Clutch, Earth Rocker
It’s a ripper. With Earth Rocker, Clutch reunite with Blast Tyrant producer Machine and the results are a record varied enough to keep some of the recent blues elements of the past couple albums (“Gone Cold”) while also showcasing a reinvigorated love of straight-up heavy rock numbers on tracks like “Crucial Velocity,” “Book, Saddle & Go” and “Cyborg Betty.” Longtime Clutch fans can expect a bigger guitar sound from Tim Sult, killer layering and much personality from vocalist Neil Fallon and yet another stellar performance from the best rhythm section in American heavy, bassist Dan Maines and drummer Jean-Paul Gaster. No doubt in my mind it’ll prove one of the year’s best when 2013 is done. Once more unto the breach!
Devil to Pay, Fate is Your Muse
Last month, I hosted a Devil to Pay video premiere for the Indianapolis-based rockers’ new track, “This Train Won’t Stop,” from the 7″ single of the same name that precedes the release of their Ripple Music debut full-length (fourth overall), Fate is Your Muse. If the 575-plus Thee Facebook “Likes” are anything to go by, anticipation for the album is pretty high. Reasonably so. When I saw Devil to Pay at last year’s SHoD fest, the new material was killer and the band seemed more confident than ever before. Stoked to hear how that translates to a studio recording and how the band has grown since 2009′s Heavily Ever After.
Egypt, Become the Sun
Technically speaking, Become the Sun is the full-length debut from North Dakota doomers Egypt. The band released their self-titled demo through MeteorCity in 2009 (review here), were broken up at the time, and reassembled with a new guitarist for Become the Sun– which is the only album on this list to have already been reviewed. I don’t know about a physical release date, but it’s available now digitally through iTunes and other outlets, and however you do so, it’s worth tracking down to get the chance to listen to it. Underrated Midwestern riffing, hopefully with a CD/LP issue coming soon.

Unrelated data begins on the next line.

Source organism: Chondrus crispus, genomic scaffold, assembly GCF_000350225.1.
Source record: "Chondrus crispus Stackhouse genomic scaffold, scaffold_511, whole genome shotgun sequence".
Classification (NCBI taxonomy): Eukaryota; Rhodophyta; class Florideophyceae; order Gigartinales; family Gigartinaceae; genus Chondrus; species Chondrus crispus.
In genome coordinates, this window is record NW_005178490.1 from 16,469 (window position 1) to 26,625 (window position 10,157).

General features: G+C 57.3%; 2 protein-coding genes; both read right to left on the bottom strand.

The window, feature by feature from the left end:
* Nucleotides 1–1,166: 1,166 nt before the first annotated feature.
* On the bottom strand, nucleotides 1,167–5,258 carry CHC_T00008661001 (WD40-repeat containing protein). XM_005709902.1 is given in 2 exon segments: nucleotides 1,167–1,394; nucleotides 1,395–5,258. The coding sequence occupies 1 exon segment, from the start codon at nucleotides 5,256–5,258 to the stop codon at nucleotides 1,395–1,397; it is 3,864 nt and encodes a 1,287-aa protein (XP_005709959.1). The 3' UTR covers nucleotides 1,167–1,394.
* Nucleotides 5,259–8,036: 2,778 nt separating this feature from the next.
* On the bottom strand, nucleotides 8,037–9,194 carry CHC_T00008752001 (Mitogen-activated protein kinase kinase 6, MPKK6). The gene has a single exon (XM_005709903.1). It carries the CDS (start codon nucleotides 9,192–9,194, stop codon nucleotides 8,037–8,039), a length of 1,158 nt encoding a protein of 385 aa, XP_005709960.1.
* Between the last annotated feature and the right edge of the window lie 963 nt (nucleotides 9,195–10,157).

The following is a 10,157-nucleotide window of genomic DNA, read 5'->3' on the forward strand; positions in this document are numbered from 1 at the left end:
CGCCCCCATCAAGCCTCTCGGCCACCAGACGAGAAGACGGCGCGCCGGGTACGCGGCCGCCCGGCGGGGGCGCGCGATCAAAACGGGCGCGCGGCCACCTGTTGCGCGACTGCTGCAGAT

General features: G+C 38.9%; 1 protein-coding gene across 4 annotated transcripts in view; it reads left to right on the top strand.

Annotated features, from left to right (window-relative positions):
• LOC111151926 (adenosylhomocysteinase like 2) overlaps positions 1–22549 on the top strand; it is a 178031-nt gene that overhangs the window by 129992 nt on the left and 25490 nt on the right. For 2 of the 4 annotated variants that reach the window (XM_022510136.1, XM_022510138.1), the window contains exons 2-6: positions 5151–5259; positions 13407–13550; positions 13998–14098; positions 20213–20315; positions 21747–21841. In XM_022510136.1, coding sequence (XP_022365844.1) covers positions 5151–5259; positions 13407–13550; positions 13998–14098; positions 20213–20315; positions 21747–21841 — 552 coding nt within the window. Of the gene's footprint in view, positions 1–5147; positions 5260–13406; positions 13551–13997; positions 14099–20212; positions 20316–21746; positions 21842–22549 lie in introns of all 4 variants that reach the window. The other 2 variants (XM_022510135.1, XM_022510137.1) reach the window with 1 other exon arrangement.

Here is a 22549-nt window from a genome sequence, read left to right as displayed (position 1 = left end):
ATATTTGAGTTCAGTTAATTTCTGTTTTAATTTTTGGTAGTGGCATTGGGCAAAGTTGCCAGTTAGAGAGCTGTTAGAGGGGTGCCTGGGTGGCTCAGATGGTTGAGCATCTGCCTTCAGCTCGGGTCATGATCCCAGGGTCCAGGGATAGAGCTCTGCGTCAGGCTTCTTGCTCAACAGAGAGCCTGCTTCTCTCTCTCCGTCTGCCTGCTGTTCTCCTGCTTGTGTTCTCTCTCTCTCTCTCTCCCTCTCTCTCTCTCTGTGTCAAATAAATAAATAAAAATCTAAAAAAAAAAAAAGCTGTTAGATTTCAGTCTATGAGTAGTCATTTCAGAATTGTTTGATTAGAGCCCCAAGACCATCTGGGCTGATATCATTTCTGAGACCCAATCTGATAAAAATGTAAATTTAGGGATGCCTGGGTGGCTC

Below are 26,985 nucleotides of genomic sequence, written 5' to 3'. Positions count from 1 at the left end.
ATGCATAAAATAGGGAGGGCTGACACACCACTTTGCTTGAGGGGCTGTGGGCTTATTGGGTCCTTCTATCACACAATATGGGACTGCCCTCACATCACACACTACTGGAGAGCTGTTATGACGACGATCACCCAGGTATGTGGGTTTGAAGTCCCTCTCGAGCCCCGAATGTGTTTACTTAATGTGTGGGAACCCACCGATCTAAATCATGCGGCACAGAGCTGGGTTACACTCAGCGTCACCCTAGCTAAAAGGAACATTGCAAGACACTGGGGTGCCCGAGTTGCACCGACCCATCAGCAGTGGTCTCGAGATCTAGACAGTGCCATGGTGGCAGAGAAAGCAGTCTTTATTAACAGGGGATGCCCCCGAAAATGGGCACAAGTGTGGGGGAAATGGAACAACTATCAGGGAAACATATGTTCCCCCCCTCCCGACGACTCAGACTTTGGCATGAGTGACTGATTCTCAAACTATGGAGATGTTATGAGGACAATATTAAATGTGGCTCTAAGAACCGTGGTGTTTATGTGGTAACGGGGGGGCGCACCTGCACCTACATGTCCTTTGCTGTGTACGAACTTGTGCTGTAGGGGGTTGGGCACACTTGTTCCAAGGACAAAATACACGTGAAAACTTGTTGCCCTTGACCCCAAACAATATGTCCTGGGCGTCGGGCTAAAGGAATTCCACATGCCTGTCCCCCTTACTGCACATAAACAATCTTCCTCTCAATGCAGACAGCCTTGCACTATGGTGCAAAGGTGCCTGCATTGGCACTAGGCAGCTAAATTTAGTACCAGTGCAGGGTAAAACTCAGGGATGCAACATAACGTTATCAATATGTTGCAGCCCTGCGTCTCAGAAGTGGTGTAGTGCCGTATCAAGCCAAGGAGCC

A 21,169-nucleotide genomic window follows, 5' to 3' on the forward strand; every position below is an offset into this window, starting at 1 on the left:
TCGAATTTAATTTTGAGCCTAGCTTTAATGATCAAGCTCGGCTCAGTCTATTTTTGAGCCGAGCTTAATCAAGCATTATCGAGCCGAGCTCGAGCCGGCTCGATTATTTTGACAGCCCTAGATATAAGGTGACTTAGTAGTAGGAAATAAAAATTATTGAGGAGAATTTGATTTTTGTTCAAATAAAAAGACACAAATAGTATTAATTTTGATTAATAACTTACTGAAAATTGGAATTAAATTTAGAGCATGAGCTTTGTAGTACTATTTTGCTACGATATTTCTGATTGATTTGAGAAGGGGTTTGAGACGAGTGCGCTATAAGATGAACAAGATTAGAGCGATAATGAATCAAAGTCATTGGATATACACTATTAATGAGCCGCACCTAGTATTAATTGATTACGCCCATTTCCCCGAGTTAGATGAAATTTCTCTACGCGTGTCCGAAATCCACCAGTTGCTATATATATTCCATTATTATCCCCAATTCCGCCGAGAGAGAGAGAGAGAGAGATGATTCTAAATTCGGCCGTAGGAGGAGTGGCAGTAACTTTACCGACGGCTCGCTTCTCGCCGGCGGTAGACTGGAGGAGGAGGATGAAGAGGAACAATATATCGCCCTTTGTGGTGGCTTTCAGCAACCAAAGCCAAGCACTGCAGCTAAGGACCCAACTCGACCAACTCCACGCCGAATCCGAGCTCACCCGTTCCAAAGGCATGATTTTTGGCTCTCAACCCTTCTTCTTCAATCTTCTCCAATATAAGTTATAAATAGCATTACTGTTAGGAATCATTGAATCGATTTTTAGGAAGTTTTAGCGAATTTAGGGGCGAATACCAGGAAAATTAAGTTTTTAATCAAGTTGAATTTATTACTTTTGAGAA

The Flying Eyes, TBA
Currently holed up in Lord Baltimore Studios with producer Rob Girardi, Baltimore’s The Flying Eyes are reportedly putting the finishing touches on the follow-up to 2011′s immersive Done So Wrong, an album full of young energy and old soul. Along with Blaak Heat Shujaa above, I consider these dudes to be right at the forefront of the next generation of American heavy psych and I’m excited to hear what kind of pastoral blues works its way into their tracks when the album finally gets released. They’re a band you’re probably going to hear a lot about this year, so be forewarned.
Gozu, The Fury of a Patient Man
The melodicism of Boston-based Gozu‘s second Small Stone full-length, The Fury of a Patient Man (I swear I just typed “The Fury of a Patient Mrs.”) is no less striking than its album cover. I’ve had this one for a while, have gotten to know it pretty well and my plan is to review it next week, so keep an eye out for that, but for now, I’ll just say that the sophomore outing is a fitting answer to the potential of Gozu‘s 2010 debut, Locust Season (review here) and marks the beginning of what already looks like another strong year for Small Stone. I never thought I’d be so into a song called “Traci Lords.”
Halfway to Gone, TBA
What I’d really like to see happen is for Halfway to Gone – who are high on my list of New Jersey hometown heroes and who haven’t had a new LP out since their 2004 self-titled — to put out a new record in 2013, for it to lay waste to everyone who hears it, and for the band to finally get the recognition they’ve long since deserved. I’ve been charged up on revisiting their three albums since I saw them at the Brighton Bar this past July and after a long wait, rumors, breakups, makeups, etc., I’ve got my hopes up that this year is when these dudes pull it together and make a new one happen. It’s been too long and this band is too good to just let it go.